In which the vengeance of God is justly meted out on earthPosted: April 15, 2011
I can barely credit that they have made a movie from that turgid nonsense by Ayn Rand.
I have about eighteen copies of “Atlas Shrugged” – all signed in that self-consciously spiky handwriting of hers.
Every Christmas from 1957 onwards, a present would arrive from Ayn by ordinary post. It would be wrapped in festive newspaper, usually with a gift-tag recycled from last year, and every fucking time it would be a fucking copy of fucking Atlas fucking Shrugged.
They’re good for weighting down decoupage projects, although when it comes to slugging a nurse over the head when I want to sneak out to buy booze, nothing beats my signed first edition of “The Fountainhead”. Mind you, it might be easier just to read it to them. Whoo, what a stinker it is. Temazepam in libric form.
I do remember one year, however, when Ayn delivered the obligatory copy in person. It was 1959, or perhaps 1960. Frankly, I don’t care – I have found it’s better to leave the 50s and early 60s as an undifferentiated blur in my memory anyway.
My husband Keith and I were on a trip to New York for Christmas. We were staying with dear Bitsy and Freddy Trump, of course. Bitsy had organized her usual pre-Christmas dinner at the Four Seasons.
She was never content with just the Pool Room or just the Grill Room, so she always booked the whole place. Whenever she did, she’d pay the staff extra to leave the doors open, and then when people came in to ask for a table they had to say, “Yes, we are open, but there is no table for you. Off you fuck.” It did wonders for that place’s reputation. Two weeks after Bitsy’s first Christmas party, the Four Seasons was shooing the punters off with sticks, and there was a two week waiting list just to be sneered at by the maître d’.
Anyhow, there were just 20 of us for dinner sitting at a big table in the middle of the Pool Room. Bitsy had seated me next to her, which was fine, but bloody Ayn Rand was on the other side of me, with the usual pinched expression she always had in the company of the genuinely rich or the genuinely talented, dressed as usual like a marxist lesbian librarian, and clutching this year’s copies of that fucking book.
I had rolled my eyes at Bitsy when she told me about the seating plan. However, Bitsy explained that she couldn’t sit Ayn anywhere near Norman Mailer or he might go off with his penknife and that Jackie Kennedy had sworn to punch Ayn in the face next time she saw her after Ayn made that unfortunate quip about Gore Vidal and a torpedo boat captain. As a result it fell to me to sit next to her, if only because Bitsy knew I could distract Jackie with an oxycodone bottle if she got too close to our end of the table.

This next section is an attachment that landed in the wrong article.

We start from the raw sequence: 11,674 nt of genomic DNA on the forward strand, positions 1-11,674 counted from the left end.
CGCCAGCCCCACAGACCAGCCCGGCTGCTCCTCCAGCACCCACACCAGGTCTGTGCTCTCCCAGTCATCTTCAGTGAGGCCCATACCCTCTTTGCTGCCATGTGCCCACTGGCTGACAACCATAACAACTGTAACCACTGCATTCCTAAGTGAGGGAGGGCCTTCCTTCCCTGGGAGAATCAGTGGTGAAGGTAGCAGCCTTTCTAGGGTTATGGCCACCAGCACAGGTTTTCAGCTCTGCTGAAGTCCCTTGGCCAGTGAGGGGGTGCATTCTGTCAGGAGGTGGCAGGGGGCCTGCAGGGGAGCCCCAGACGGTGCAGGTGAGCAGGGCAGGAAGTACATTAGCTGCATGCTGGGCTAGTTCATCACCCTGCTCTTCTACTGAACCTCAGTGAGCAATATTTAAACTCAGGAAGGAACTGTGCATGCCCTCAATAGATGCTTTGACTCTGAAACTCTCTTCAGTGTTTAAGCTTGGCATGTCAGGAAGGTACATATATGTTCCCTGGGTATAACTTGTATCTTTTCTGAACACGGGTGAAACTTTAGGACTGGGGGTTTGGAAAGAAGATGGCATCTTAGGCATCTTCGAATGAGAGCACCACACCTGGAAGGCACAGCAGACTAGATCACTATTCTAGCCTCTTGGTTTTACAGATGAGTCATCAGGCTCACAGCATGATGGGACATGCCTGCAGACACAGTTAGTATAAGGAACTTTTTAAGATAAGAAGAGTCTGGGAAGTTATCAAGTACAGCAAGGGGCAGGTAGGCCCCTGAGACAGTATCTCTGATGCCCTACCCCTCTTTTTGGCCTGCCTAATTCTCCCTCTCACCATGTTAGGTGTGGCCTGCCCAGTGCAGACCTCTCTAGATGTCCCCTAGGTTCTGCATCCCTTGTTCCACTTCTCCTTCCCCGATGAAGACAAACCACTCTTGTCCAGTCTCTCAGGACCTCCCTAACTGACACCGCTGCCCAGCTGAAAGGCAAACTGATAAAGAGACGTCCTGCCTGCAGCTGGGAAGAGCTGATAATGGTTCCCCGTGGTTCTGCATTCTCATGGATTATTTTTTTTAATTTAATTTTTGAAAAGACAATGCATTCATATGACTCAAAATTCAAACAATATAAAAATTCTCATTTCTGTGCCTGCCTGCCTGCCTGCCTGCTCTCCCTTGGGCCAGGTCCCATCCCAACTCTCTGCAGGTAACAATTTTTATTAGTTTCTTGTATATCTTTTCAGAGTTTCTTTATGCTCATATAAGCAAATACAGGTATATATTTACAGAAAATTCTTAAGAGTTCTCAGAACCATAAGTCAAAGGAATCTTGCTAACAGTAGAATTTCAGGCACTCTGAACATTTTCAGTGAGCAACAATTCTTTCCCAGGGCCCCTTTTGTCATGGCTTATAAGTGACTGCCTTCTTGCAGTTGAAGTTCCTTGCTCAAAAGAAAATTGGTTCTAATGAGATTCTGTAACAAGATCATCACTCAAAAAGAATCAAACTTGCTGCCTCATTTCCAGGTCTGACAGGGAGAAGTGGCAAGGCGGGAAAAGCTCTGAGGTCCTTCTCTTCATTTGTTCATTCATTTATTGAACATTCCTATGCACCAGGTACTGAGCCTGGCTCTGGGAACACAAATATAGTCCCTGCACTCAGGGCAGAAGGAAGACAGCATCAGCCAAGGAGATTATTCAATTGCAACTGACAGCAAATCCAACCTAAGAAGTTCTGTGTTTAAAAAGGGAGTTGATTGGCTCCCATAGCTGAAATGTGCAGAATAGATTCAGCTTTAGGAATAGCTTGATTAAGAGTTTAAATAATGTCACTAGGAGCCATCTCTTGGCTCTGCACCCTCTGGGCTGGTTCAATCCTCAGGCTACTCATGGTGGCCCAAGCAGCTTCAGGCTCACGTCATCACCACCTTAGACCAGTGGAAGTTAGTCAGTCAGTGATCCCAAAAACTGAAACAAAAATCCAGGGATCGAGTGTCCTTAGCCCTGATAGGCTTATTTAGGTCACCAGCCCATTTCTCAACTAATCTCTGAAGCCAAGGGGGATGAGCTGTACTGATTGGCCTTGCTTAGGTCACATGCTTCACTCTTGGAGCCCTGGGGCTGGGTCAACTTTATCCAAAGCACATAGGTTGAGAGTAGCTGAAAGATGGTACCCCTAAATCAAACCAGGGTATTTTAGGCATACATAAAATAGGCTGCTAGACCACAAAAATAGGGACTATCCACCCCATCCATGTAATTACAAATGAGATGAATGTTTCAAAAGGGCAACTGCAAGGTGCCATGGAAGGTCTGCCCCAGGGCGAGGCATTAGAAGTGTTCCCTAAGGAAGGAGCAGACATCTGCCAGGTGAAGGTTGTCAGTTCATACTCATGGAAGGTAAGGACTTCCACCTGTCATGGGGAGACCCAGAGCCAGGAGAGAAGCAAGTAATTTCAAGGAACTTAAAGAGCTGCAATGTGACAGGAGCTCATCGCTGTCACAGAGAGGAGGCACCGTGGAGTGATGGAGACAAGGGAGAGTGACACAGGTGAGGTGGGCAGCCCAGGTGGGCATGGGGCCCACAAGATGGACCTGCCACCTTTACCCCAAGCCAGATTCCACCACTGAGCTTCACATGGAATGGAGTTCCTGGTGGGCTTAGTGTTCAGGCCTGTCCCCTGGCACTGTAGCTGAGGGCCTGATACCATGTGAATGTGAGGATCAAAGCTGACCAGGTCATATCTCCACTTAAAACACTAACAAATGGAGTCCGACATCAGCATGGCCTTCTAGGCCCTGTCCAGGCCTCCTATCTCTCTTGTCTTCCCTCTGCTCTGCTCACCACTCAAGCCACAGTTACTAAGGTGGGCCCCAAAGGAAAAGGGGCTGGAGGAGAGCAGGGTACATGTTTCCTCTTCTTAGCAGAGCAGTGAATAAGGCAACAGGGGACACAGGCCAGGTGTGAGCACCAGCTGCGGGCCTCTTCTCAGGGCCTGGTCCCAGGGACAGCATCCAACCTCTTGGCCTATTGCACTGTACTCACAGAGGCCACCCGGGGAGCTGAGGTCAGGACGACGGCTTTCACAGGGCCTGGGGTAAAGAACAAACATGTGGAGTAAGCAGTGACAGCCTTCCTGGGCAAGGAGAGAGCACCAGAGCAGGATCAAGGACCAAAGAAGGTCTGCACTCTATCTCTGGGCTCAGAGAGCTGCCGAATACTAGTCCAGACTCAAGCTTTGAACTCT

It was a lovely night.
Mailer was in good form and didn’t stab anyone, although I noticed him giving Gore the stink eye after the soup course. Capote got really annoyed and walked out after Gore managed to pick up a particularly cute, blond waiter and have him in the cloakroom, and Jack Kennedy smacked Henry Cabot Lodge, Jr. in the eye during dessert, but then made it up to Bitsy by doing his famous elephant imitation. He used to… well, let’s just say that Jack was never shy of waving his prehensile trunk around.
Ayn was pretty quiet all night. She was too busy stuffing everything she could reach into that enormous handbag of hers. That night, by my count, she managed to snaffle five or six spoons, two bread plates, a salt shaker and a gold lighter that Jackie took her eyes off for a moment too long.
After coffee, Gloria Vanderbilt brought out the really good blow and the party took off. Robert Frost read a frightfully dirty version of “The Road Not Taken”, then Gore persuaded his waiter friend to take off his underwear and give it to Keith, and then the rest of the dinner is eclipsed by a discreet and attractive transition effect, probably accompanied by some quiet tinkling music or a nice swooshing sound.
At the end of each Christmas party, Bitsy always used to leave her tips in a pile of little envelopes on the table, one for every staff member and with their name handwritten on the front. Waiters liked working Bitsy’s parties – she was a good tipper, and sometimes you got to sleep with Gore Vidal.
Anyway, Gloria and I had said our goodbyes and had wandered off to the restroom to re-powder our noses before setting off into the night. After about three lines each, we bounced out of the stall, bounced over Gore who was huddled in a corner with what was either waiter number three or Jack Kennedy in half a busboy’s outfit, and strolled back into the restaurant.
Everyone had gone home except Ayn. She didn’t see us come back in and, right in the view of all the staff who were cleaning up, she sidled over to the table, grabbed the little bundle of tips and stuffed them into her pocket.
Ayn looked around, and then gasped when she saw us right behind her. She started to say something but got cut off when Gloria punched her right in the stomach. She fell straight down like Teddy Kennedy on a vodka bender, and I managed to get her in the head with my knee as she fell.
We left her lying there for the waiters to pick over as they pleased.
I hope they all wore gloves.